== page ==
American Airlines CEO Robert Isom on Thursday said the carrier has offered its pilots pay raises totaling nearly 17% under a new contract, according to an internal video seen by CNBC.
The latest proposal to the pilots’ union, the Allied Pilots Association, comes less than a week after rival United Airlines and its pilots’ union reached a tentative agreement that includes more than 14% in total raises within 18 months.
United was the first major U.S. airline in the industry to get to that point in the pandemic, but it is far from a done deal. The union said Thursday it would pause information sessions to pilots, who have to ratify an agreement, so it can evaluate American’s new pitch.
Earlier this month, Isom said American would make a new offer to the carrier’s roughly 15,000 pilots once the details of United’s deal were released.
American’s latest proposal comes as the industry is struggling with a shortage of pilots, particularly at smaller regional airlines. At the same time, travel demand has soared, catching many airlines flat-footed, especially during peak travel periods.
Unions will also weigh the impact of sky-high inflation that hit 8.6% last month in their contract negotiations.
American’s proposal includes a 6% raise at signing and then 5% raises at the start of 2023 and 2024.
“United put forth industry leading pay, and we matched that for our team,” Isom said in the video message Thursday, referring to pilot pay rates. The difference in percentages is due to higher pay for United pilots.
Isom said American is proposing other pay increases for training and 50% premium on reassignment, including for reserve crews. There are other incentives such as retroactive pay if the agreement is ratified by Sept. 30, he said.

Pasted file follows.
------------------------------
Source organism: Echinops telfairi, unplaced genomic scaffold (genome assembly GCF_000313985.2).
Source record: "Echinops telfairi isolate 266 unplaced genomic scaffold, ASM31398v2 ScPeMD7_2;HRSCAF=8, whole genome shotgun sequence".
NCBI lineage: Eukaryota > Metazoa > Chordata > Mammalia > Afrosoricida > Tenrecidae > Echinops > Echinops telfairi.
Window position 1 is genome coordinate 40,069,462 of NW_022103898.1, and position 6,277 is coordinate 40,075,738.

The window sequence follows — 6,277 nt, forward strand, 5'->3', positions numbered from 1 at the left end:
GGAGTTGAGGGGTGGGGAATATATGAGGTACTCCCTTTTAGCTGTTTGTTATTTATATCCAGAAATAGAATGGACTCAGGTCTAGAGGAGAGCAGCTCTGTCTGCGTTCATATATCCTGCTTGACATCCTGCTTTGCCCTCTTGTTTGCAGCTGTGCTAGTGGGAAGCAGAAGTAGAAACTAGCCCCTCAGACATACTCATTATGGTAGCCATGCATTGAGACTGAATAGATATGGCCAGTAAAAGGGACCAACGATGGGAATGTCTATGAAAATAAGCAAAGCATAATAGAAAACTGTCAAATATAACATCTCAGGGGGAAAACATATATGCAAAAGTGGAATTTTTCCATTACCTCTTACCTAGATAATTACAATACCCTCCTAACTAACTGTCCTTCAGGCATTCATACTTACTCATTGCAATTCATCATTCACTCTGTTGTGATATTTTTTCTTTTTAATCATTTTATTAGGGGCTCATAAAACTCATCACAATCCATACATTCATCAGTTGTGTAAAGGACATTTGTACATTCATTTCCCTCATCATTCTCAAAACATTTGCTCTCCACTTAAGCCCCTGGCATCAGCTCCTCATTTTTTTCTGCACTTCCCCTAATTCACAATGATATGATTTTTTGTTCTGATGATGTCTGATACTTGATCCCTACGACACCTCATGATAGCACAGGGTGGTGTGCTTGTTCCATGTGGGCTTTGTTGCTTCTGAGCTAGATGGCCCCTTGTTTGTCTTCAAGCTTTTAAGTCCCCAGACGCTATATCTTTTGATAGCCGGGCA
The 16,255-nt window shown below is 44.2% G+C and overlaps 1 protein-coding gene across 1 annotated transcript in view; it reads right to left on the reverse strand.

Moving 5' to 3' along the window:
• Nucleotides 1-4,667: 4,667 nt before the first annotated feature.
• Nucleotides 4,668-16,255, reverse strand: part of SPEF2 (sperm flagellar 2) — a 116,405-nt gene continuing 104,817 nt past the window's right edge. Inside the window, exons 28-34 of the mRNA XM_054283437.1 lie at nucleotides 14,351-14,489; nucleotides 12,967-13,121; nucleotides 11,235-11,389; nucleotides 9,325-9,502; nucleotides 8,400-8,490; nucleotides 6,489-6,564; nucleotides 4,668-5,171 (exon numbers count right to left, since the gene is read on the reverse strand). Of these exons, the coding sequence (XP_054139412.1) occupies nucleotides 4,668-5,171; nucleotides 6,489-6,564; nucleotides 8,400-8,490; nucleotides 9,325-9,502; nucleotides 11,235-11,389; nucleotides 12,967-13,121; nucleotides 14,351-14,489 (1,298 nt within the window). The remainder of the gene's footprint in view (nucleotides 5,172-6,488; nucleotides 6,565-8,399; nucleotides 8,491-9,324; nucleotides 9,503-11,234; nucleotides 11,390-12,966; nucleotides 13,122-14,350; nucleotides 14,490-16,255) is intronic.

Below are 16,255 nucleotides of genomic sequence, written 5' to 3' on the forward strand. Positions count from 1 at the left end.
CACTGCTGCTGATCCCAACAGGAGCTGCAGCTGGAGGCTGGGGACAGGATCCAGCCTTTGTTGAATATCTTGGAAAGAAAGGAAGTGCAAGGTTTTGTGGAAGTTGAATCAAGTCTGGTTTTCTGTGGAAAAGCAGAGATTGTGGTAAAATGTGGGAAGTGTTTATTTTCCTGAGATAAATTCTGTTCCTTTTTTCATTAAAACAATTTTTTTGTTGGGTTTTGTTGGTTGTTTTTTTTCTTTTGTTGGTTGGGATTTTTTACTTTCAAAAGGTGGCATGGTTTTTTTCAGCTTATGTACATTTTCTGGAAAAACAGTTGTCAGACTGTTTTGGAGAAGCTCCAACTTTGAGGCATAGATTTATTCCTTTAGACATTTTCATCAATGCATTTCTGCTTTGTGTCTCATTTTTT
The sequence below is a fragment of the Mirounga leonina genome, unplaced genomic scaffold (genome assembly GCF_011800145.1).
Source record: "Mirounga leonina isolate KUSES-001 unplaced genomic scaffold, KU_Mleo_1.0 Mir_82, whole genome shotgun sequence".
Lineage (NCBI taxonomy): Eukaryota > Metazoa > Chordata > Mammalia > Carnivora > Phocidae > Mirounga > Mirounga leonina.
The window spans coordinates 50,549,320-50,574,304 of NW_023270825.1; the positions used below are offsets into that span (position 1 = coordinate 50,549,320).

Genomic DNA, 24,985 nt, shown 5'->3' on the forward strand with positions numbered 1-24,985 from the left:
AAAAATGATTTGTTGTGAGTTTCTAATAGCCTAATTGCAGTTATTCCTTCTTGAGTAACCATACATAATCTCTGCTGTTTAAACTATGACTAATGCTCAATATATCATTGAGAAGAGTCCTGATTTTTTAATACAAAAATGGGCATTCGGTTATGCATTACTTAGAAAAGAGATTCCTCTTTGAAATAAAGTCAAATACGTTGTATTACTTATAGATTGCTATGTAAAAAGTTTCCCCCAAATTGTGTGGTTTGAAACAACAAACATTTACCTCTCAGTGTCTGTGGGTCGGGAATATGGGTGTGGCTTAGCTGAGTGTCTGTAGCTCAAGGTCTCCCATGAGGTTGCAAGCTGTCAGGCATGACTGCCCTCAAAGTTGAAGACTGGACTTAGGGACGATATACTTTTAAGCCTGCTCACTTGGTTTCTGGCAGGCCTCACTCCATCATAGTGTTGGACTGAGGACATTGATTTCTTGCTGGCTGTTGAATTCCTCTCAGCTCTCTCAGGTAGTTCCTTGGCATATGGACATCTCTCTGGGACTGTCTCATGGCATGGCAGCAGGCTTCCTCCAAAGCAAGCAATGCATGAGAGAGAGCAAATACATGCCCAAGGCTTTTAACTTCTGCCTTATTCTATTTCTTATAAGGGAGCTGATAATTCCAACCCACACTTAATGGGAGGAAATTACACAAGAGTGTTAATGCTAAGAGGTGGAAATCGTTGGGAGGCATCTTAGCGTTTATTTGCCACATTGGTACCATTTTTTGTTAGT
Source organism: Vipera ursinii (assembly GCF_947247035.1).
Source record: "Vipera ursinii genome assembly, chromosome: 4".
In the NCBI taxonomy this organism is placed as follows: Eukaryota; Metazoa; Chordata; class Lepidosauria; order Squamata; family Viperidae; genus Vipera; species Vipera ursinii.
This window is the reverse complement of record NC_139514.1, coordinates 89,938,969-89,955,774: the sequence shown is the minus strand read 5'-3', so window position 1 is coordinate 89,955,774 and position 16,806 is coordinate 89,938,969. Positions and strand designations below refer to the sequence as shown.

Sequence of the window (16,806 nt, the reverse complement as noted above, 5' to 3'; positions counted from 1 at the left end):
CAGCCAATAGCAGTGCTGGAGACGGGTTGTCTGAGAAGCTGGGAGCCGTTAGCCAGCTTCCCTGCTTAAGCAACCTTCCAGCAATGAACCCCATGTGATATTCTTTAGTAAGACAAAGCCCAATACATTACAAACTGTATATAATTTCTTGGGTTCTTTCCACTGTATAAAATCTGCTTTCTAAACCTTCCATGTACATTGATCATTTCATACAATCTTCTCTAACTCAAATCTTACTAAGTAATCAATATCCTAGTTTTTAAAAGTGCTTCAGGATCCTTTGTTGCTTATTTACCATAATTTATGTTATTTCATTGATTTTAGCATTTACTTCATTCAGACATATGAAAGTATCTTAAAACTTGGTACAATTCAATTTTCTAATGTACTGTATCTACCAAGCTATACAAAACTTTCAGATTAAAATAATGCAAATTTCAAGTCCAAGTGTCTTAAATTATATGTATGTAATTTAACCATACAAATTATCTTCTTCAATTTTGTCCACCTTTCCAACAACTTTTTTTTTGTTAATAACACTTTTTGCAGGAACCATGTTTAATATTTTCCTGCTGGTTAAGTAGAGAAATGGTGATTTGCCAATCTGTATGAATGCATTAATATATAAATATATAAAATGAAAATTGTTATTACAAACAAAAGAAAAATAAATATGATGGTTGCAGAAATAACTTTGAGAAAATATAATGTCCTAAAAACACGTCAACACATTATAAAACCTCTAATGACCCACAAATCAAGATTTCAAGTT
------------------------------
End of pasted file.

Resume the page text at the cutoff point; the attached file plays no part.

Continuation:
“Getting a deal done quickly will help strengthen our training program and ensure we can continue to grow,” he said.
Dennis Tajer, an American Airlines captain and spokesman for the union, said the APA is reviewing the proposal.
The APA’s relationship with American has been one of the most fraught in the industry. The union has repeatedly complained about fatigue from grueling schedules and other quality of life issues, such as schedule changes, issues it wanted addressed in the next contract.
American pilots have picketed to protest working conditions and a lack of progress in negotiations.
Pilots for Southwest Airlines, Alaska Airlines and Delta Air Lines have also picketed for similar reasons. Delta’s pilots most recently picketed at airports around the U.S. on Thursday, all three are in contract negotiations.
Earlier this week, American Airlines’ regional carrier Envoy Air said pilots could receive triple pay for picking up open trips in July, CNBC reported earlier this week.
United’s pilots’ union, the Air Line Pilots Association, said it will hold a special meeting next week to evaluate the impact of American’s offer on its own tentative agreement, suspending town halls and other presentations.
“We will not rush to a decision and will work as a unified body to find the best course of action for the entire pilot group,” the union said in a statement late Thursday.
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